Press the playback button to review images stored on the SD card(s). You can cycle through several different photo information screens (shown below) by pressing the up or down arrows on the multi selector. In the playback menu you can enable/disable several bits of photo information, pruning the number of information screens down to the single default info view if you wish. By default, you browse images using the multi selector's left/right arrows. The command dials can also be configured to perform this function, as well as browsing through images, via custom menu f5.

The default screen in image playback is a 'file information' view which displays frame number, folder name, filename, date & time, image quality and size. Optionally, you can also choose to display the AF frame and selected focus point (shown above) as well. A 'highlights' view overlays blinkies where data is clipped. You can cycle between a composite RGB or single channel clipping views.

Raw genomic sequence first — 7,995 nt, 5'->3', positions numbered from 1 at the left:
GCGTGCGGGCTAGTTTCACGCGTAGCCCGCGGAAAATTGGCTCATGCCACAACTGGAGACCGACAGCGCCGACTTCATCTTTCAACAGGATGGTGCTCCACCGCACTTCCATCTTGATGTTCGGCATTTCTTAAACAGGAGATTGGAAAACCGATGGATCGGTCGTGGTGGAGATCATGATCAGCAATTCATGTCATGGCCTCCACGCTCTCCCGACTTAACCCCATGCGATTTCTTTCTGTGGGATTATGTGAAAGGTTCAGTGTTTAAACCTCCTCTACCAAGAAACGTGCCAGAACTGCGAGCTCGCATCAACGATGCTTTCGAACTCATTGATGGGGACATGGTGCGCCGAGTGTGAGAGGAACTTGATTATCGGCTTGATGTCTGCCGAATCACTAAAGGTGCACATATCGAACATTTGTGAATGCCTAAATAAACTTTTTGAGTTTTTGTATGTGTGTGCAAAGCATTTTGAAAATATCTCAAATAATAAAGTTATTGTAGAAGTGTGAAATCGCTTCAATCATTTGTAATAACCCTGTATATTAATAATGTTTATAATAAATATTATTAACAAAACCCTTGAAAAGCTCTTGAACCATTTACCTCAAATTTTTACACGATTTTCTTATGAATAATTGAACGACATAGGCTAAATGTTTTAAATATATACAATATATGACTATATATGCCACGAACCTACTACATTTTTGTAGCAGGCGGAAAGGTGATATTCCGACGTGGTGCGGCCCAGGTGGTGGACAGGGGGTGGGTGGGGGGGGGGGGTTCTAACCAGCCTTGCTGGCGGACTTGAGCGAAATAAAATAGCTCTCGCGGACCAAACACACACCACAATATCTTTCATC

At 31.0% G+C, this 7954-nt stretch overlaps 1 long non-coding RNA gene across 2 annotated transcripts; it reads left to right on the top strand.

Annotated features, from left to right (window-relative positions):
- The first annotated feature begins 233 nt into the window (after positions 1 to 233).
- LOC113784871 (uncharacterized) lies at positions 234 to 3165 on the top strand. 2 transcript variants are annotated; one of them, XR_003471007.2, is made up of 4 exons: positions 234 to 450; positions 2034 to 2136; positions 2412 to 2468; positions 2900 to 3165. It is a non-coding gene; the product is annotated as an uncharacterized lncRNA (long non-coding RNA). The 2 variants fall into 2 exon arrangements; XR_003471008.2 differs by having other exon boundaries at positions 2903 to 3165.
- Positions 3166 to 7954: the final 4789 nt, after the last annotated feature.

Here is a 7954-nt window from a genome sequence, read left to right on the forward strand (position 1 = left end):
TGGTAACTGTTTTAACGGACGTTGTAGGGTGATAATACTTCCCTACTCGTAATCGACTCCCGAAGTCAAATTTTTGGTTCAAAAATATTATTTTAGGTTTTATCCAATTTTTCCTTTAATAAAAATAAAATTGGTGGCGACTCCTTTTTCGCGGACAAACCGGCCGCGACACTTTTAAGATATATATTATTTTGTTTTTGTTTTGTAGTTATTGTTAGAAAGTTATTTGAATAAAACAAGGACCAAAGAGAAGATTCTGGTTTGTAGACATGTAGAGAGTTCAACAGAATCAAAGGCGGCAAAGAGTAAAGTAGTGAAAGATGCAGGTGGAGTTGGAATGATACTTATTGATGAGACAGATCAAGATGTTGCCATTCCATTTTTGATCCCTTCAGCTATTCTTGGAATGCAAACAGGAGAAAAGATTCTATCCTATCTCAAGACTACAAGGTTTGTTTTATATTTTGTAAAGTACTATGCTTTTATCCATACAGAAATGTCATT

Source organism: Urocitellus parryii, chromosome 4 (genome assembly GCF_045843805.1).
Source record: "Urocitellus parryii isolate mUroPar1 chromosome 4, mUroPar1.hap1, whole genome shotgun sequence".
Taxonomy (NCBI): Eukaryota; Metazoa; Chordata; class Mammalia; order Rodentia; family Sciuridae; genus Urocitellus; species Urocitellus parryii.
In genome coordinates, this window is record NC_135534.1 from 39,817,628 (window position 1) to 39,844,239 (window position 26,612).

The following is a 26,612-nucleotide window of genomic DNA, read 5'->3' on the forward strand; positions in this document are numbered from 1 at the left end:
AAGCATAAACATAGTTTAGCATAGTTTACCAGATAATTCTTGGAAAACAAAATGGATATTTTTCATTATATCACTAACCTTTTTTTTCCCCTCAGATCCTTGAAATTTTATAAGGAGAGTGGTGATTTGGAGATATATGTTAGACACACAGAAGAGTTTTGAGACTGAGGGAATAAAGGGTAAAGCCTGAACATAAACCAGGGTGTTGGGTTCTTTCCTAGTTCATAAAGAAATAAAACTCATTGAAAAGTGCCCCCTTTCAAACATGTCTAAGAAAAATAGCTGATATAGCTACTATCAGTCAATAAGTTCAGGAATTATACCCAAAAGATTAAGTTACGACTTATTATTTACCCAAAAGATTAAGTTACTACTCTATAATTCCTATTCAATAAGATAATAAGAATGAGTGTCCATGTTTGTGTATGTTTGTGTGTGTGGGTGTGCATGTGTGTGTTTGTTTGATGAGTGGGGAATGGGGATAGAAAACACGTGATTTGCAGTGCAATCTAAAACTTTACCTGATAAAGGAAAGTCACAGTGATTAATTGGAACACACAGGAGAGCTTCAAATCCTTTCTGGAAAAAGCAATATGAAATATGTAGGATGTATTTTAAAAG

The 'RGB histogram' view provides highlight blinkies for composite and single channel histogram data. You can cycle through each channel in turn. There are a minimum of three 'shooting data' screens in which you can review exposure settings and image adjustments.
An 'overview' screen provides a comprehensive amount of image and shooting information along with a small image thumbnail. An image-only view omits all shooting data.

In addition to the examples shown above, additional screens are available if you add copyright data or shoot with an optional GPS device attached to the camera.

Playback magnification and thumbnails

In playback mode you can press the zoom in button to move step-wise through the D600's magnification levels and then use the arrows on the multi selector to move around the magnified image. There are 11 zoom levels. The last two of which show pixelization, presumably exceeding a 1:1 pixel view, making them of questionable use in evaluating focus. Unlike on the D800, there is no option to quickly jump to a particular magnification mode by configuring the OK button; a regrettable omission.